One thing I've found interesting to observe over the past few weeks has been Kronos' community management. What, you think that simply putting in the effort to re-build the Vanilla WoW experience and letting people play through it for free is enough? Oh no, people want ongoing bug fixes, in-game support, forums to discuss the game, staggered releases of Vanilla patch content, community management, positive marketing for the server... the list goes on.
The fact that this isn't Blizzard and it's not 2005 anymore can lead to some... odd results. Like a few weeks ago, when an announcement was made that people had been making additional accounts purely to create low-level warlock alts and use them to summon themselves all over the place, which the server owners have now decided to curb by imposing restrictions on warlock summoning.
I was initially a bit annoyed with this, as the original announcement stated that "low level 20 warlocks are no longer able to summon high level characters", which is kind of vague and which I understood to mean that warlocks would only be able to summon characters of equal or lower level than themselves from now on. After digging a bit deeper while reading up on the subject for this post, I came upon a clarification that said that the limitation actually only kicks in if the character is sixteen levels higher than the warlock or more. That was a bit of a relief, as it shoudn't affect regular dungeon groups, where a warlock's ability to summon group mates is one of their core utilities.
Nonetheless I have to admit that the whole thing left a slightly sour taste in my mouth. Looking at the 21-page forum thread, those warlock alts were apparently a real competitive issue among some hardcore guilds, with the ones with an alt stable being able to get to newly spawned world bosses much faster than any potential competitors. I can understand why this came to the GMs attention and why they felt the need to do something about it, but at the same time I can't help but worry about the effect this might have on more casual warlock players levelling up. I for one simply wouldn't expect to find such restrictions on a server that prides itself on being as "Blizz-like" as possible and would find them off-putting if I ran into them.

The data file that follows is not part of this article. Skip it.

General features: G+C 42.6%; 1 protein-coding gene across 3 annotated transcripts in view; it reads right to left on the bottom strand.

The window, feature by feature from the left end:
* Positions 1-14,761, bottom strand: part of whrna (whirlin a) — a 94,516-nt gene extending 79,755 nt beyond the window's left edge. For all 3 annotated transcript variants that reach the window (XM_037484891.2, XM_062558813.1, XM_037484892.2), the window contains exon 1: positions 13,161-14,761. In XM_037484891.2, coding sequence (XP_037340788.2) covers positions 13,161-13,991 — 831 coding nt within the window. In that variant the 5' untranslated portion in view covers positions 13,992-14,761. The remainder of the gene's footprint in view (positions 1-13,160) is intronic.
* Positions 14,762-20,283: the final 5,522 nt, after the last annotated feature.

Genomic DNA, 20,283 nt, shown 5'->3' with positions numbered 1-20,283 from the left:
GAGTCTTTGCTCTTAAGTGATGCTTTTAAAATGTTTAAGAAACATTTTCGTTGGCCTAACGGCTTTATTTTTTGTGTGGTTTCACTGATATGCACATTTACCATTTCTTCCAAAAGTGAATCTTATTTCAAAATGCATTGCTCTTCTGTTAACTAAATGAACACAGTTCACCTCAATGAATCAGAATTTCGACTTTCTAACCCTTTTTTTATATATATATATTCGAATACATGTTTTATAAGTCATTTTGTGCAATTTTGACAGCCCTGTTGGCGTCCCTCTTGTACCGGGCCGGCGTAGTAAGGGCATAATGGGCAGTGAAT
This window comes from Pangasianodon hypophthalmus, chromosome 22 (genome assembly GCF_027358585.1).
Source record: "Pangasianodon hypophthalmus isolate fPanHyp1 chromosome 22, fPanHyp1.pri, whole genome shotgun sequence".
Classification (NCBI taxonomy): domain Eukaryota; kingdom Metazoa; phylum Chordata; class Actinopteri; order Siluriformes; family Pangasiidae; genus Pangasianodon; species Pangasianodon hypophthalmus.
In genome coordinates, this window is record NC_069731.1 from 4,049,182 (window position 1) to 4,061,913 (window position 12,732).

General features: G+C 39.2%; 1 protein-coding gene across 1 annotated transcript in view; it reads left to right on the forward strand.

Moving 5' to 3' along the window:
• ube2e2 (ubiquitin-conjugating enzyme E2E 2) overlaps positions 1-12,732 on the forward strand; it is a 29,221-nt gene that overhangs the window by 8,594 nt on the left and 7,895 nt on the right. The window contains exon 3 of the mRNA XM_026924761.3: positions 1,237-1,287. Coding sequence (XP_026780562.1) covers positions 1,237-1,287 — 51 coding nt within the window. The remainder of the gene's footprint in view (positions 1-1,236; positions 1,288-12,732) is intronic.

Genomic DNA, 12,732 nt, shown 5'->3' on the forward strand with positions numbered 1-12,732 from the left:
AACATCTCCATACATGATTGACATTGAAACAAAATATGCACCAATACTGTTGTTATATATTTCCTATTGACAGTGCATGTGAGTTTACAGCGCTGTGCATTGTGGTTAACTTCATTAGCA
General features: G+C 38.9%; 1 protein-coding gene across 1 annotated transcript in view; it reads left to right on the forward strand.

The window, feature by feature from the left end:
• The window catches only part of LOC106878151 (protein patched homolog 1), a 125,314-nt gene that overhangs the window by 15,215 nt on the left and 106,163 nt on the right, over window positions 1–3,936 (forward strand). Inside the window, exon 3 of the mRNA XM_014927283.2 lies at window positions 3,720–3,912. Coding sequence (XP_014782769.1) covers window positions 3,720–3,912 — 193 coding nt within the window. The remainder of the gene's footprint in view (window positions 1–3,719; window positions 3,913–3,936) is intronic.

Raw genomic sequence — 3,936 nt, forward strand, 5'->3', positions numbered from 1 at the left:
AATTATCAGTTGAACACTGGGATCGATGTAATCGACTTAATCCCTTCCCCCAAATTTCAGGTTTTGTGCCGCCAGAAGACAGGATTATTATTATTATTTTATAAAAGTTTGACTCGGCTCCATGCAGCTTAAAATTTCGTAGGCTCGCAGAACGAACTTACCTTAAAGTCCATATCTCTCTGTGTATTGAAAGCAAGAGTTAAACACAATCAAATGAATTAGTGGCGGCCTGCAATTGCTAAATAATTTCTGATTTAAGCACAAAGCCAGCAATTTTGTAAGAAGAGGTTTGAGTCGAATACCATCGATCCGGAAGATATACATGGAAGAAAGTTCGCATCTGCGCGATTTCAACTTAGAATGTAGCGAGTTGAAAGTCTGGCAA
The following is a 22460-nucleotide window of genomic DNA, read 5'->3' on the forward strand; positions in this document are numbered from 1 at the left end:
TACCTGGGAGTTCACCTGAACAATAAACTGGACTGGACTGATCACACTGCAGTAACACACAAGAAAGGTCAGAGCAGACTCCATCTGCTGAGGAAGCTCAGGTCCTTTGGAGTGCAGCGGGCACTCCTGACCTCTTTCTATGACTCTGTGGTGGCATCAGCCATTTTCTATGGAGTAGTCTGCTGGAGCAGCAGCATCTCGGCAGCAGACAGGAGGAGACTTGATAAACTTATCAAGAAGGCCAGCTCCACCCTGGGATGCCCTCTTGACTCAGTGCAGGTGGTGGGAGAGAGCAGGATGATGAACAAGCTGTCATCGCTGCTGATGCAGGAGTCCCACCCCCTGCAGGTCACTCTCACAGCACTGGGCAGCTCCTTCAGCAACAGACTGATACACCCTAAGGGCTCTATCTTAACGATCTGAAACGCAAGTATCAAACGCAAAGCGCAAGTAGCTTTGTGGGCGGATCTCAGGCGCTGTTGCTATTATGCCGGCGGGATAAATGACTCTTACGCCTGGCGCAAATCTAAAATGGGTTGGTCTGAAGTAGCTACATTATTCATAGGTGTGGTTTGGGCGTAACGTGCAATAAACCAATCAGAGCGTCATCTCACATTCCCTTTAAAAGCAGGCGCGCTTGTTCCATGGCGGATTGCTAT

Last week, it was announced that the green dragons of nightmare as well as the AQ war effort would be upon us soon (ooh!) - and that Kronos would be implementing a seven times XP boost, lasting for a month. What?! My panic subsided when I read that it was optional, but I still couldn't help shaking my head about it a little bit.
I completely understand why they are doing this - they want players from other private servers to roll alts on Kronos and then be pulled into endgame via the fast levelling. Maybe it will even work on some people. But once again, this goes completely against Kronos' biggest strength: that of enabling players to re-live Vanilla WoW. Vanilla WoW didn't have people in your dungeon group levelling up three times. Why would I want to roll on a server with such a ridiculous levelling curve, even if I can opt out of it myself?
I don't remember where I originally read it now, but someone said that the reason Nostalrius has so many more players than Kronos is that Kronos targeted its marketing at people who were already playing on private servers, a niche group, while Nostalrius has been targeting former WoW players nostalgic for Vanilla, who may never even have played on a private server before and are a much, much bigger group. In hindsight it feels like an odd stroke of luck that I ended up on Kronos myself. Unfortunately I can't see the server having much success at increasing its population if its marketing sabotages its own strengths just to get players to server-hop from other private servers instead of pushing the "you too can re-experience Vanilla WoW" angle to draw in some genuinely fresh blood.